Apple no longer wants to manufacture its devices almost exclusively in China

Apple no longer wants to manufacture its devices almost exclusively in China

Manzana intends to diversify its production line to no longer depend almost exclusively on Chinaas reported The Wall Street Journal. The Cupertino company would have already entered into conversations with some of its suppliers to analyze the possibility of establishing new facilities in other Asian countries, and transferring part of the manufacture of its most important devices, such as the iPhone, iPad and Mac, there.

The aforementioned report mentions that Apple’s intention would not be to completely divest from China. After all, the Asian giant is one of the main markets for the Californian firm and represents a fifth of its global sales. However, the recent health restrictions in the face of outbreaks of COVID-19 in key hubs such as Shanghai, added to previous problems such as energy and semiconductor shortages, would have triggered alarms in the company led by Tim Cook.

Today, over 90% of Apple products are made in china. This means that any new interruption in the production line can translate into very important losses for the company. Those from Cupertino come from reporting formidable financial results, with revenues of $97.3 billion in Q2 of the fiscal year; however, they have already warned that the coronavirus restrictions could cost them up to $8 billion in sales during the current quarter.

On the other hand, the lockdowns imposed by the Chinese authorities due to the pandemic have prevented Apple from carrying out more exhaustive checks on the state of the production line. The company used to send delegations of managers and engineers to check first-hand how its devices were manufactured, something that has not been possible in recent years; at least to the level intended by Apple.

Apple would welcome moving part of its production to India and Vietnam

One of the most feasible options for Apple to move part of its production out of China would be India. Those from Cupertino would see that country as one of the most appropriate alternatives, especially for its low production costs and large workforce.

In fact, the company has already had a presence in said territory since 2017, when the iPhone SE began to be manufactured there. In addition, in April it was confirmed that Foxconn already produces the iPhone 13 in the country. It is clear that not everything has been rosy for Californians in India; In December, they closed one of the facilities where their smartphones are produced due to worker protests and poor living conditions.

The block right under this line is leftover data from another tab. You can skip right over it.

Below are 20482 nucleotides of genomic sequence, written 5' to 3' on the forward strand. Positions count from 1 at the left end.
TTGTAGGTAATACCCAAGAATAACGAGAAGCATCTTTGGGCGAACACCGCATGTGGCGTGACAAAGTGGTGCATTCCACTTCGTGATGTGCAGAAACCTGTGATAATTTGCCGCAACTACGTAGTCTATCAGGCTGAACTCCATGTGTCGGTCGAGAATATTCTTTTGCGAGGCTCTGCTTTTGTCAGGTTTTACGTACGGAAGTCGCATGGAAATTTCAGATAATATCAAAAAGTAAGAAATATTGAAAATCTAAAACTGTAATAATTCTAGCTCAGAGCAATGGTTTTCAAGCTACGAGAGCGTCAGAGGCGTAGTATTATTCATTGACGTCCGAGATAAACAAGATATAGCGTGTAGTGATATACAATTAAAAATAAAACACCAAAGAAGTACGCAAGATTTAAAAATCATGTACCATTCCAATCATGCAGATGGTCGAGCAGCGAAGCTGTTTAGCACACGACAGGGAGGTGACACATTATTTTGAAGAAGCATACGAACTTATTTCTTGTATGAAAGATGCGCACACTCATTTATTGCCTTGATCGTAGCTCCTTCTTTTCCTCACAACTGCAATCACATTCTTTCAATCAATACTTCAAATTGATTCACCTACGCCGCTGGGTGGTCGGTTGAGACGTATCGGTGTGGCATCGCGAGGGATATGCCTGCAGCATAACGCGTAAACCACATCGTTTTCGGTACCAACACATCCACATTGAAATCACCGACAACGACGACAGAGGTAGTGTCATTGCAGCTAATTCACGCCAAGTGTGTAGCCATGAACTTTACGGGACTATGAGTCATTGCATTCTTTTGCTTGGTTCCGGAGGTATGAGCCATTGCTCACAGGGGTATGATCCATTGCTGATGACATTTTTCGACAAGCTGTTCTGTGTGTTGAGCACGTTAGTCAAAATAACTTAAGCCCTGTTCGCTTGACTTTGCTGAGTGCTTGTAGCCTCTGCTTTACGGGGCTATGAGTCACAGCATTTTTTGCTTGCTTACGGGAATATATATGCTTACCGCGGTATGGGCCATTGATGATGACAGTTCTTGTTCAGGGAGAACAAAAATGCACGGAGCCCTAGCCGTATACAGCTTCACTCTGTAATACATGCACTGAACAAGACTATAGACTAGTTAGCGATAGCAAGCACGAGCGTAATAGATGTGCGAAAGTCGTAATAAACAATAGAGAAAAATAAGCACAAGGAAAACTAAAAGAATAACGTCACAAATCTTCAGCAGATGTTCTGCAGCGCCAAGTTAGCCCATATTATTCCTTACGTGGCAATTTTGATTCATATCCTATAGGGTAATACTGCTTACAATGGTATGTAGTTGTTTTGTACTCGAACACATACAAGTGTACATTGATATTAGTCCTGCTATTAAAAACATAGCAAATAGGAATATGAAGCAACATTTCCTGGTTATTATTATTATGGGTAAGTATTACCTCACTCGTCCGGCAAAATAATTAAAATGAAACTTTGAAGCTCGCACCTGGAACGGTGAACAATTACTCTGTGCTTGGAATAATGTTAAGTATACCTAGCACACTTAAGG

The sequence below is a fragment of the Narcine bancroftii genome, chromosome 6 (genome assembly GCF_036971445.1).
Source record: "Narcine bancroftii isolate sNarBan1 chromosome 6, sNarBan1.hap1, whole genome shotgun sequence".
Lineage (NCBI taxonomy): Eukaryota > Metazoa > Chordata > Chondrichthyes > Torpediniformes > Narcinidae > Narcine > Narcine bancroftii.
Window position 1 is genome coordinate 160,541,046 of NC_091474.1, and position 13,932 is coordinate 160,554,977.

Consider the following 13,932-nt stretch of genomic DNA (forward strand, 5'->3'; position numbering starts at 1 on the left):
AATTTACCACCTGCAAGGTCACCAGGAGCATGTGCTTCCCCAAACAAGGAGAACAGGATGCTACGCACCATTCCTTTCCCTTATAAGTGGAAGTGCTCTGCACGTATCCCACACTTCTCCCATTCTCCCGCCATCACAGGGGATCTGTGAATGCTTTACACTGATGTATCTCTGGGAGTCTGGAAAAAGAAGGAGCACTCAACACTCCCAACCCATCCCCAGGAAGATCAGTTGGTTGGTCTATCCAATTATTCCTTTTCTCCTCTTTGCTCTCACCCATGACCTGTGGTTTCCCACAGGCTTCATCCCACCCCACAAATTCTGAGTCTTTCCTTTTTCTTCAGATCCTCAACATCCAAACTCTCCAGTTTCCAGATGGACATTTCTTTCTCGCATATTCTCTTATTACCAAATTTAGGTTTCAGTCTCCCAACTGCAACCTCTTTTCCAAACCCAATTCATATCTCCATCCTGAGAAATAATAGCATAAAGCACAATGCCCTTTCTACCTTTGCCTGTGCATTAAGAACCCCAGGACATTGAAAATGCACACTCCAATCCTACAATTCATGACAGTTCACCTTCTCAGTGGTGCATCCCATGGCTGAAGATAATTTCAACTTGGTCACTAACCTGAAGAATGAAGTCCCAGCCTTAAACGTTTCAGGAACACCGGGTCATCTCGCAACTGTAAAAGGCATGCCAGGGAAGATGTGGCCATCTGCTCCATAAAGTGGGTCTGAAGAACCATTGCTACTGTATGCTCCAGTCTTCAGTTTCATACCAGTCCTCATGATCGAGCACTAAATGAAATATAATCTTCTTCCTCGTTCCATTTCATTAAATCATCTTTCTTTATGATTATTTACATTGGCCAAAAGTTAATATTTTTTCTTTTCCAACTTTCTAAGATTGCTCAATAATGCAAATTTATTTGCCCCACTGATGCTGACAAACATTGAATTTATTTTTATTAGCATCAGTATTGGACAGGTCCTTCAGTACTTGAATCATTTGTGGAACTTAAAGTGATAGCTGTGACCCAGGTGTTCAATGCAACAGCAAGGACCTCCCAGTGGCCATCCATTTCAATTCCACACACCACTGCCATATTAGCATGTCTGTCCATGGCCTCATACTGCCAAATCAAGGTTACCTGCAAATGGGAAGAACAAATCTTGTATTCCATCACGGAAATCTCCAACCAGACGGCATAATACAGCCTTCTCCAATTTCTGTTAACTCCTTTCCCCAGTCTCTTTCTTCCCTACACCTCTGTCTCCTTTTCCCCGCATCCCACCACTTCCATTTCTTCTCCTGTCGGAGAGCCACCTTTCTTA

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However, it is clear that Apple sees this country as a productive territory with great potential. According to WSJ, the company has already talked to some suppliers to expand to India, including exporting from there to other parts of the world. The main problem of companies based in China is the poor relationship between the authorities of their country and their Indian peers, mainly because of a border dispute.

As to VietnamMeanwhile, Californians would also see it as an attractive alternative. Some of the components used in the iPhone already come from that country, so Apple already knows its companies. But they might as well lean for their experience in producing devices for other companiesespecially Samsung standing out.

It takes a lot of money, plus goodwill

Although it is not mentioned when Apple would intend to mobilize part of its production outside of China, it is indicated that those from Cupertino were considering this possibility. since before the pandemic. However, COVID-19 forced to change —or abort— any plans that might have existed at the time. But as we said at the beginning, the persistent inconveniences for its suppliers to be able to work normally have once again triggered the interest in diversifying its production line.

The great challenge that both Apple and the companies it subcontracts will have to face will be economic. Developing the facilities and logistics necessary to meet the needs of the Californian firm does not only require goodwill, but also a lot of money. And in a panorama of international uncertainty due to rising inflation, the war between Russia and Ukraine, the shortage of chips and price increases, it remains to be seen who is willing to make that effort.

Apple is a client that no company wants to lose and that will also be a crucial point to evaluate the next steps to follow.